Polar Bear Population Likely to Become Extinct


Within the month, the U.S. government must decide whether to list the polar bear as an endangered species. The question is: will such a declaration be too late because of climate change? A 2007 study by biologists, including Hal Caswell of the Woods Hole Oceanographic Institution (WHOI), concludes that the declining habitat of the bears—namely, the shrinking ice cover of the Arctic Ocean—makes it likely that they will become extinct in the southern Beaufort Sea, near the coast of Alaska and western Canada. The population of bears worldwide is expected to shrink by at least two-thirds of current levels. Using data from an intensive U.S. Geological Survey (USGS) study, Caswell and former WHOI postdoctoral investigator Christine Hunter (now at University of Alaska-Fairbanks) determined that climate change is dramatically hindering the polar bears’ ability to find food and to reproduce. Polar bears need ice as a platform to hunt for seals. As the Arctic Ocean lost more ice cover for more days in 2004 and 2005, polar bear breeding and cub survival declined below the point needed to maintain the population. With sea ice dramatically receding over the past decade, and projections of ice-free summers by 2050, it is hard to see a positive outcome for the ice bears. Caswell and Hunter collaborated on their reports with Erich Regher, Steven Amstrup, and Michael Rundge of USGS and Ian Sterling of the Canadian Wildlife Service. In September 2007, they presented their work to administrators of USGS, the Fish and Wildlife Service, and to Secretary of the Interior Dirk Kempthorne.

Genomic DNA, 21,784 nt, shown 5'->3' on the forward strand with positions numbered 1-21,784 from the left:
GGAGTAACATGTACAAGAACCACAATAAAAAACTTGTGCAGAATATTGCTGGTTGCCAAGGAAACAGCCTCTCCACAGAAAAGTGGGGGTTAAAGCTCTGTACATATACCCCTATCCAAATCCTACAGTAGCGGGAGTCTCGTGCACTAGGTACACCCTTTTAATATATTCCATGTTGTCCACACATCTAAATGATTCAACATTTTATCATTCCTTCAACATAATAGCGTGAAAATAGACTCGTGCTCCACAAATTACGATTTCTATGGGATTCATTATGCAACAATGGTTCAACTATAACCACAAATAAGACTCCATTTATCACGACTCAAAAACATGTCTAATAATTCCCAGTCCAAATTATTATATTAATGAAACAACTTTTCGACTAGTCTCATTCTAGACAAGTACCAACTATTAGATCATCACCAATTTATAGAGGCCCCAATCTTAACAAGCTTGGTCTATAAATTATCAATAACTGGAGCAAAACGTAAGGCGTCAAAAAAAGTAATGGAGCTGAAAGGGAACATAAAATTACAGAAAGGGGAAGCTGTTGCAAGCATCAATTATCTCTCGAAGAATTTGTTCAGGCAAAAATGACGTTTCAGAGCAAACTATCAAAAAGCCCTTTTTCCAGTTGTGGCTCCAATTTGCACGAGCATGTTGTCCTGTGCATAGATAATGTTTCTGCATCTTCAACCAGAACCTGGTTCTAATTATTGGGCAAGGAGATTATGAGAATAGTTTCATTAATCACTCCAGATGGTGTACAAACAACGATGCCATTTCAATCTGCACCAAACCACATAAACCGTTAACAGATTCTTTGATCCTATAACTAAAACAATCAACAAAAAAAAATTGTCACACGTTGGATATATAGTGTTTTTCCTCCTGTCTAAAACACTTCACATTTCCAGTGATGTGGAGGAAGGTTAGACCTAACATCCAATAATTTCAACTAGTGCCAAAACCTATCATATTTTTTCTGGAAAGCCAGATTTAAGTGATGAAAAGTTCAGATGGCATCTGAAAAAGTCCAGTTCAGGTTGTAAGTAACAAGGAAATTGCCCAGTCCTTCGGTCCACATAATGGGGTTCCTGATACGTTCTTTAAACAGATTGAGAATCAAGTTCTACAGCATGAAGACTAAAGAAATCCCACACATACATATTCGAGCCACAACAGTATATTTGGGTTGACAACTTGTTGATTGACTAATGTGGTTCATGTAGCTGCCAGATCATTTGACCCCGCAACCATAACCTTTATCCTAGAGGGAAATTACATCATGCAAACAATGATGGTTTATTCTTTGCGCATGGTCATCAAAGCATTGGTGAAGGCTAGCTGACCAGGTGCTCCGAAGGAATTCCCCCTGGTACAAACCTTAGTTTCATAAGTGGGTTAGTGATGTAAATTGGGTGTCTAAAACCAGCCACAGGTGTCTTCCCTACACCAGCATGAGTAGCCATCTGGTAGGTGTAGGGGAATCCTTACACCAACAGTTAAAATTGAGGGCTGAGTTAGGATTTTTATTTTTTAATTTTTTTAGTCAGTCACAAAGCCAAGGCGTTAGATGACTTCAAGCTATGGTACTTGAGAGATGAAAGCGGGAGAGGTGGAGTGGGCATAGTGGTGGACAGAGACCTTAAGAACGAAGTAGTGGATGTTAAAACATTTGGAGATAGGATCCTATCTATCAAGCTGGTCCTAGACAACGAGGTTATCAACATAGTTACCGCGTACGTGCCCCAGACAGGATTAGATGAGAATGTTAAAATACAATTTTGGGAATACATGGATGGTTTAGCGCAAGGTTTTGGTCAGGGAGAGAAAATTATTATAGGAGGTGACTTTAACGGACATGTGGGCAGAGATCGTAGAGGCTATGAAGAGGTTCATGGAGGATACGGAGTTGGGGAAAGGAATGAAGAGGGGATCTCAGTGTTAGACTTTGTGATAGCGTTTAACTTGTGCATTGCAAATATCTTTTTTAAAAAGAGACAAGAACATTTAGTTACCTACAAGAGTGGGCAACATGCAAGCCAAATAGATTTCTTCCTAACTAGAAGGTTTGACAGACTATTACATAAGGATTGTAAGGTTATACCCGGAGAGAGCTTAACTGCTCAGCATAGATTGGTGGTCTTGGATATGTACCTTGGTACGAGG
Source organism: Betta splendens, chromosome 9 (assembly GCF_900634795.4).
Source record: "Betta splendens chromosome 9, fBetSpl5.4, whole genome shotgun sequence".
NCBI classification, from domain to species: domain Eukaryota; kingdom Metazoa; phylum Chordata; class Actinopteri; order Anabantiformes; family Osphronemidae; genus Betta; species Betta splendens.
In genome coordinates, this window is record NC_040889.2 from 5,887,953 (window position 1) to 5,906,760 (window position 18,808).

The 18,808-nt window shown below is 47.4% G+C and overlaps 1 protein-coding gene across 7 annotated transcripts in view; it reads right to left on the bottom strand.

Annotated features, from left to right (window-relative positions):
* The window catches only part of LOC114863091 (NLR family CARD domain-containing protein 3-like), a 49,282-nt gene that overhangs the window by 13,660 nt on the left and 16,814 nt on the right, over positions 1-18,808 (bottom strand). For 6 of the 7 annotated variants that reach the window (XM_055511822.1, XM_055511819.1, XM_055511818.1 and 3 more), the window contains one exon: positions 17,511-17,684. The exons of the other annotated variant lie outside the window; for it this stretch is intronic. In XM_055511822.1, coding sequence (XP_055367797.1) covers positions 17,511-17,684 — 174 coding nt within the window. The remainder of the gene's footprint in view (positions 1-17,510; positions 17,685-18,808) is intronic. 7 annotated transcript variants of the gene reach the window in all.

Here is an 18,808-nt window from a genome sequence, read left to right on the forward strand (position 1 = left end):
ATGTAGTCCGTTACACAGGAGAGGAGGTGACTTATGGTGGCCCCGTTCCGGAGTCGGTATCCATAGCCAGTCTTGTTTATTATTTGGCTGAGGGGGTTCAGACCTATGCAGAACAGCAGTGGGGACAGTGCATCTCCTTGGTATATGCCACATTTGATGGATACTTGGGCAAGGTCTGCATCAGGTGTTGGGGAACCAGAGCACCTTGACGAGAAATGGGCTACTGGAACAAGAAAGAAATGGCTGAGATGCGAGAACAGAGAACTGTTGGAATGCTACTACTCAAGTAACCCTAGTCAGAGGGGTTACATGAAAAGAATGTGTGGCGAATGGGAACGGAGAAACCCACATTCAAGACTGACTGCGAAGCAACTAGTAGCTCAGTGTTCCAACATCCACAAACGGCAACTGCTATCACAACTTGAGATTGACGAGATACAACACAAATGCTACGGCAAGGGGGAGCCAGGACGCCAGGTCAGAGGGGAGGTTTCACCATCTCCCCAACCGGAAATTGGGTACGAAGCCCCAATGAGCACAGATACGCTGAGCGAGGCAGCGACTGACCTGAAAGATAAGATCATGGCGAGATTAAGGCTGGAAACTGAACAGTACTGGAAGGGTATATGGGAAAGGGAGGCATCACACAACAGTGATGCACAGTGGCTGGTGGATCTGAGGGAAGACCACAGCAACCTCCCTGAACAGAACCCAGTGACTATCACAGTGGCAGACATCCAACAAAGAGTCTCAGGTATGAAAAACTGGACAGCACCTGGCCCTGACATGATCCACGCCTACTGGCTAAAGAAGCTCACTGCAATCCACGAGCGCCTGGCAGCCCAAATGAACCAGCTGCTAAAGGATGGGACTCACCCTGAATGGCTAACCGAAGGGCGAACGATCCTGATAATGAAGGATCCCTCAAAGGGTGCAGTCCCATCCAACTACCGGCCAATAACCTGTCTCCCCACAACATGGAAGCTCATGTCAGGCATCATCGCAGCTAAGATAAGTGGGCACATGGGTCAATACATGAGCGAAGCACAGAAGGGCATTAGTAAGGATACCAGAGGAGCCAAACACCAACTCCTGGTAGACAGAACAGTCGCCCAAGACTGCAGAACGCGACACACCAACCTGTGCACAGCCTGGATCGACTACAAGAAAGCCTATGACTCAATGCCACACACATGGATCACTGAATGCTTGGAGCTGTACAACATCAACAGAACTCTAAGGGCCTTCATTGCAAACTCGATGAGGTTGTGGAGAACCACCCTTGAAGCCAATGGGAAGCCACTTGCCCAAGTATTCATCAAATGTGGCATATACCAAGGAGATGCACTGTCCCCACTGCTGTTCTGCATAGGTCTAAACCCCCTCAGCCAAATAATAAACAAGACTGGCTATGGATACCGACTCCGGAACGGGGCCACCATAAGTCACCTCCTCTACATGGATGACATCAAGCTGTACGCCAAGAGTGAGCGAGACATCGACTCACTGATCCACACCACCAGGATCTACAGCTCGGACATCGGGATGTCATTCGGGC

Related Links
» Oceanus magazine: Melting Ice Threatens Polar Bears' Survival
» Polar Bears in the Southern Beaufort Sea: Demography and Population Growth in Relation to Sea Ice Conditions
» Polar Bears in the Southern Beaufort Sea I: Survival and Breeding in Relation to Sea Ice Conditions
» Who is Hal Caswell?
» Future Retreat of Arctic Sea Ice Will Lower Polar Bear Populations and Limit Their Distribution
» New Polar Bear Findings